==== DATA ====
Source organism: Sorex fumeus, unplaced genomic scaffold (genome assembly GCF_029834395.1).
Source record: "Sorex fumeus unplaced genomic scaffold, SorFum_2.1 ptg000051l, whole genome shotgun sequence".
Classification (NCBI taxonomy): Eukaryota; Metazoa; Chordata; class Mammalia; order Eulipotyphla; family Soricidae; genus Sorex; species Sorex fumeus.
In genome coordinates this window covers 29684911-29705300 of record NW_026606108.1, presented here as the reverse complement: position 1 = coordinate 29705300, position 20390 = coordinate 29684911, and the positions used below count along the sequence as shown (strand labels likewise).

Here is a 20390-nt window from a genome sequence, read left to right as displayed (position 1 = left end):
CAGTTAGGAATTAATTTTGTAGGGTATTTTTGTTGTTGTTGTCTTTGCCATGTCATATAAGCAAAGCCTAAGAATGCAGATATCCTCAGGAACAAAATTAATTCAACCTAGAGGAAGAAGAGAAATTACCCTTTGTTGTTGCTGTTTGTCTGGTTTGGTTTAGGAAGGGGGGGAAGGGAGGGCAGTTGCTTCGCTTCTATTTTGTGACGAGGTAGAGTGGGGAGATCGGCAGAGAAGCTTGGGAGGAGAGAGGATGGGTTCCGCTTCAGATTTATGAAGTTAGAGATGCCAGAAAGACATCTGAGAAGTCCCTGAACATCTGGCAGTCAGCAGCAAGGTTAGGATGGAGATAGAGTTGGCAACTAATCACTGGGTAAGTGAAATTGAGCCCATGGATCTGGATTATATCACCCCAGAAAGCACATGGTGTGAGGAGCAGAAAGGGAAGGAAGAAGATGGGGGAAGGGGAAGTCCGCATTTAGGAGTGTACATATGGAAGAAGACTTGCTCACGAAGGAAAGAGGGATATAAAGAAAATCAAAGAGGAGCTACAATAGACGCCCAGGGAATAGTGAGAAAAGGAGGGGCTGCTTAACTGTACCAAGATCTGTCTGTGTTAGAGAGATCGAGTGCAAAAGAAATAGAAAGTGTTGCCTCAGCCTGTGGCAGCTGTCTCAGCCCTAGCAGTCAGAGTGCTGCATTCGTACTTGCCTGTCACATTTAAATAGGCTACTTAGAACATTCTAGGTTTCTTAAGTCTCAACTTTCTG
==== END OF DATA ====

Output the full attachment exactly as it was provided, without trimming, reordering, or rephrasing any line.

Source organism: Sorex fumeus, unplaced genomic scaffold (genome assembly GCF_029834395.1).
Source record: "Sorex fumeus unplaced genomic scaffold, SorFum_2.1 ptg000051l, whole genome shotgun sequence".
Classification (NCBI taxonomy): Eukaryota; Metazoa; Chordata; class Mammalia; order Eulipotyphla; family Soricidae; genus Sorex; species Sorex fumeus.
In genome coordinates this window covers 29684911-29705300 of record NW_026606108.1, presented here as the reverse complement: position 1 = coordinate 29705300, position 20390 = coordinate 29684911, and the positions used below count along the sequence as shown (strand labels likewise).

Here is a 20390-nt window from a genome sequence, read left to right as displayed (position 1 = left end):
CAGTTAGGAATTAATTTTGTAGGGTATTTTTGTTGTTGTTGTCTTTGCCATGTCATATAAGCAAAGCCTAAGAATGCAGATATCCTCAGGAACAAAATTAATTCAACCTAGAGGAAGAAGAGAAATTACCCTTTGTTGTTGCTGTTTGTCTGGTTTGGTTTAGGAAGGGGGGGAAGGGAGGGCAGTTGCTTCGCTTCTATTTTGTGACGAGGTAGAGTGGGGAGATCGGCAGAGAAGCTTGGGAGGAGAGAGGATGGGTTCCGCTTCAGATTTATGAAGTTAGAGATGCCAGAAAGACATCTGAGAAGTCCCTGAACATCTGGCAGTCAGCAGCAAGGTTAGGATGGAGATAGAGTTGGCAACTAATCACTGGGTAAGTGAAATTGAGCCCATGGATCTGGATTATATCACCCCAGAAAGCACATGGTGTGAGGAGCAGAAAGGGAAGGAAGAAGATGGGGGAAGGGGAAGTCCGCATTTAGGAGTGTACATATGGAAGAAGACTTGCTCACGAAGGAAAGAGGGATATAAAGAAAATCAAAGAGGAGCTACAATAGACGCCCAGGGAATAGTGAGAAAAGGAGGGGCTGCTTAACTGTACCAAGATCTGTCTGTGTTAGAGAGATCGAGTGCAAAAGAAATAGAAAGTGTTGCCTCAGCCTGTGGCAGCTGTCTCAGCCCTAGCAGTCAGAGTGCTGCATTCGTACTTGCCTGTCACATTTAAATAGGCTACTTAGAACATTCTAGGTTTCTTAAGTCTCAACTTTCTG